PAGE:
Developing Leaders – Tom Yeakley

Taking the Mystery out of Leadership

Archive for the tag “Values”

Trusting God with your Legacy

Remember me with favor, O my God.          Nehemiah 6:31   (NIV 1984)

Four times Nehemiah asks that the Lord “remember” him for his faithful and sacrificial leadership (Nehemiah 5:19; 13:14, 22, 31).  Nehemiah entrusted the lasting impact and any possible reward for his labors to the Lord who sees all and rewards those who are faithful (see Hebrews 11:6; Matthew 25 – Parable of the Talents; Luke 19 – Parable of the 10 Gold Coins).  Unfortunately, for many leaders, we seek to ensure that we get the credit, reward, accolades, and affirmation of success we think are due us, rather than leaving those outcomes to the Lord.

Here’s several spiritual checks that help keep us on the right path:

  1.  We all want to be well-thought-of.  That’s natural.  But, do we tend to grab the ‘spotlight’ and make sure that it is shining directly upon us?  Can we share the spotlight with others, acknowledging their contribution in our success?
  2. Leaders often sacrifice much – many times without the knowledge of others.  Is it enough that Jesus sees my sacrifices and the hard work I put in?  Or, do I need to let others know of my labors on their behalf, seeking words or deeds of appreciation back from them?
  3. Can I trust Jesus that He not only sees my labor and sacrifice, but that He will also reward me in His way and in His time for my labor?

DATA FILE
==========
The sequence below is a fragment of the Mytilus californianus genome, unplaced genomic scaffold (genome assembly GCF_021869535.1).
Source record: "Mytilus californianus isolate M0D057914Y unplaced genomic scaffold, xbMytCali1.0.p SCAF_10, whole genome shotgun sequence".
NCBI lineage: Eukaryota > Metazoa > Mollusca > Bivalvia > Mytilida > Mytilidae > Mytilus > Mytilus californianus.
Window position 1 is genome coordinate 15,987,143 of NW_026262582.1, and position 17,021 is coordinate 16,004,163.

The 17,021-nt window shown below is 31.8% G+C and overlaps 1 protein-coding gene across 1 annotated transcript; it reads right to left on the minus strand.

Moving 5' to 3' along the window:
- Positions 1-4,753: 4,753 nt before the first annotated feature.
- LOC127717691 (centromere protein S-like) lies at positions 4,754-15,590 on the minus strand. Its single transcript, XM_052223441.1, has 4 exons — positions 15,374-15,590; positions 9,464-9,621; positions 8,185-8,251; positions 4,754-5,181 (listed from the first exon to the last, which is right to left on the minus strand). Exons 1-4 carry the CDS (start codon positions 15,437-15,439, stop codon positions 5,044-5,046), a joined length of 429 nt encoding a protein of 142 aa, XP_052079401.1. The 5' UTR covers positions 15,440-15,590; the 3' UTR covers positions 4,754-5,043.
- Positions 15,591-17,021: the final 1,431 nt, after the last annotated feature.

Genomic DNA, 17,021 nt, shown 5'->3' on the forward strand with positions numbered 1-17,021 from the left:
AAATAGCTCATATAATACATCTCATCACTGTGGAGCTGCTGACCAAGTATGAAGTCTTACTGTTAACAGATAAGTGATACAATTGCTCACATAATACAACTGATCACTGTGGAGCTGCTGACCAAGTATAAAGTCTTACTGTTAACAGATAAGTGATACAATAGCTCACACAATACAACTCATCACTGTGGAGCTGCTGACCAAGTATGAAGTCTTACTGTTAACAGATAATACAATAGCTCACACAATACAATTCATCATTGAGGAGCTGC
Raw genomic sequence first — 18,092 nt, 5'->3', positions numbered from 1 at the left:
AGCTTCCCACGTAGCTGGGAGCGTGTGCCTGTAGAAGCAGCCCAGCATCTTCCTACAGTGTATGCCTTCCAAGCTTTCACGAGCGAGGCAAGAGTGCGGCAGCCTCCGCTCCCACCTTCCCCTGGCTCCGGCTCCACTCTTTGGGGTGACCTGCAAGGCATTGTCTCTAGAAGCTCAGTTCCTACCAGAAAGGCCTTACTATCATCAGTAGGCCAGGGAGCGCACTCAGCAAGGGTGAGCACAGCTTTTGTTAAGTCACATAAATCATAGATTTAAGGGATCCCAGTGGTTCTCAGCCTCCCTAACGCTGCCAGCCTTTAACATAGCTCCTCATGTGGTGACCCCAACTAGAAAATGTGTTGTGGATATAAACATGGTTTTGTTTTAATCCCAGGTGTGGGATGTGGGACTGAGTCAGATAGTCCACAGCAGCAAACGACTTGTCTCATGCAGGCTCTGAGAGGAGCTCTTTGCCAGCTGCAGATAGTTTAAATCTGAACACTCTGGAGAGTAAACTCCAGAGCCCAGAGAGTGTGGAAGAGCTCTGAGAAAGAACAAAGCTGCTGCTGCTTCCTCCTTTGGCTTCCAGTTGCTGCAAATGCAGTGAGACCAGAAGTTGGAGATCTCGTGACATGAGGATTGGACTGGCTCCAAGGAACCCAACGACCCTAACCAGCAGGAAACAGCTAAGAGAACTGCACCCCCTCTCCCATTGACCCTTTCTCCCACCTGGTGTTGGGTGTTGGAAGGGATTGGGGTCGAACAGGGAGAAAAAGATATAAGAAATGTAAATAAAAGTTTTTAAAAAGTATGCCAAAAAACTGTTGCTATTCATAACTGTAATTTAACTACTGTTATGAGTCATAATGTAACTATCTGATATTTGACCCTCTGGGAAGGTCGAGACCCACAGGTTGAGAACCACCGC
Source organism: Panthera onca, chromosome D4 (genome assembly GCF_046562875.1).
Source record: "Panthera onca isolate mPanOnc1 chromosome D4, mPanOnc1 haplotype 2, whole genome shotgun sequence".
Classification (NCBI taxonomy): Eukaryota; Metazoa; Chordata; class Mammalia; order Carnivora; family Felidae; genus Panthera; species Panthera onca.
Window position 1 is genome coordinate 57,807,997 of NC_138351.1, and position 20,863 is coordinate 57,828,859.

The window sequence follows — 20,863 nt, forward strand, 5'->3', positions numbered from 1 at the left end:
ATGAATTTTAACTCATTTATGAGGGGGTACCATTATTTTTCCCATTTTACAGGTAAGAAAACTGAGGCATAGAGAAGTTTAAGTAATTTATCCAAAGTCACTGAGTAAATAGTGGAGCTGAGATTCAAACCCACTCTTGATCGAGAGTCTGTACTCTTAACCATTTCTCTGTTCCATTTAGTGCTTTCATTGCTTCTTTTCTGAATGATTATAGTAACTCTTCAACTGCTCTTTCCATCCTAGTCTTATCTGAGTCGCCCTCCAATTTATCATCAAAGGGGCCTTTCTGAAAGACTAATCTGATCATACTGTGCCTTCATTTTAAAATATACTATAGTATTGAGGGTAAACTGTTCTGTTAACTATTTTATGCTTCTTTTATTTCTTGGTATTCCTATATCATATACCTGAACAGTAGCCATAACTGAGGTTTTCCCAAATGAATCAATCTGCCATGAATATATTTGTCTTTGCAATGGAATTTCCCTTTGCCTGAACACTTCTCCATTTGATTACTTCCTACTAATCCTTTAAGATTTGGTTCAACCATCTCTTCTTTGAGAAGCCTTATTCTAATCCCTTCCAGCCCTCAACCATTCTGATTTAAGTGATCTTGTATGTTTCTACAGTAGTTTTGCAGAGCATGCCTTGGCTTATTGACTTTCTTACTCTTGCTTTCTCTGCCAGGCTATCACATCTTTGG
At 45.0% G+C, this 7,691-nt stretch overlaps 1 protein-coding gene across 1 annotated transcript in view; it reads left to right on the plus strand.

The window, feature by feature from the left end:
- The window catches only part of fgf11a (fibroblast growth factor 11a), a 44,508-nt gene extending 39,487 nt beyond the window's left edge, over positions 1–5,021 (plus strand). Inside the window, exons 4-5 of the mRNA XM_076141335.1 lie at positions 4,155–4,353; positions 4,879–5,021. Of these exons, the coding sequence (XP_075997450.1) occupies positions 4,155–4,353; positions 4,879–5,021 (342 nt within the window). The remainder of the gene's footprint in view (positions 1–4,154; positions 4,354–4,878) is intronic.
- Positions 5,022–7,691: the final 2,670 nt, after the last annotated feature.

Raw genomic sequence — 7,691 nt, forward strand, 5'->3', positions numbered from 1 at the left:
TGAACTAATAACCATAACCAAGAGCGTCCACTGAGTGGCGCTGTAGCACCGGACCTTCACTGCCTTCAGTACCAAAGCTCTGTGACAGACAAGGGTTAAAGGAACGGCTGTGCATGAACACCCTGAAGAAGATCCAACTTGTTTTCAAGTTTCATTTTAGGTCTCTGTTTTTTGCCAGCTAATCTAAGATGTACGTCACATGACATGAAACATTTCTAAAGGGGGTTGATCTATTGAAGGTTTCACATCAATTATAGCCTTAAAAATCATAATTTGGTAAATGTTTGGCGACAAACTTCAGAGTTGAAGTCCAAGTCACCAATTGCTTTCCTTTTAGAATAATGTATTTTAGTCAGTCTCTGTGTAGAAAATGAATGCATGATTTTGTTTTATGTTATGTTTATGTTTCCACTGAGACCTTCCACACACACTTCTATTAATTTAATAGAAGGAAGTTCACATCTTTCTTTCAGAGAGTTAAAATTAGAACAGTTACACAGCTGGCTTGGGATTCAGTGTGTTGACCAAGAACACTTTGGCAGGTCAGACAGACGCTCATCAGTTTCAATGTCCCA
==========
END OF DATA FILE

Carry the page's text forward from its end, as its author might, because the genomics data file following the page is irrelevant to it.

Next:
4. How important is it that I get the credit for any successes or contributions?
  5. Do I see my leadership as a right or a privilege?  Do I have a sense of stewardship of my leadership responsibility – a responsibility that one day I will have to give an account to God for?

Jesus says in Luke 17:7-10 – “Suppose one of you had a servant plowing or looking after the sheep.  Would he say to the servant when he comes in from the field, ‘Come along now and sit down to eat’?  Would he not rather say, ‘Prepare my supper, get yourself ready and wait on me while I eat and drink; after that you may eat and drink’?  Would he thank the servant because he did what he was told to do?  So you also, when you have done everything you were told to do, should say, ‘We are unworthy servants; we have only done our duty.’ ”

For who makes you different from anyone else?  What do you have that you did not receive? And if you did receive it, why do you boast as though you did not?     1 Corinthians 4:7   (NIV  1984)

Lasting Impact

“Who do people say that the Son of Man is?” …. Then he asked them, “But who do you say I am?”    Matthew 16:13,15  (NLT)

Jesus was asking these questions to bring into focus of the Twelve what they believed about Him.  He used questions to force them to reflect on their personal beliefs.  He was not having an identity crisis!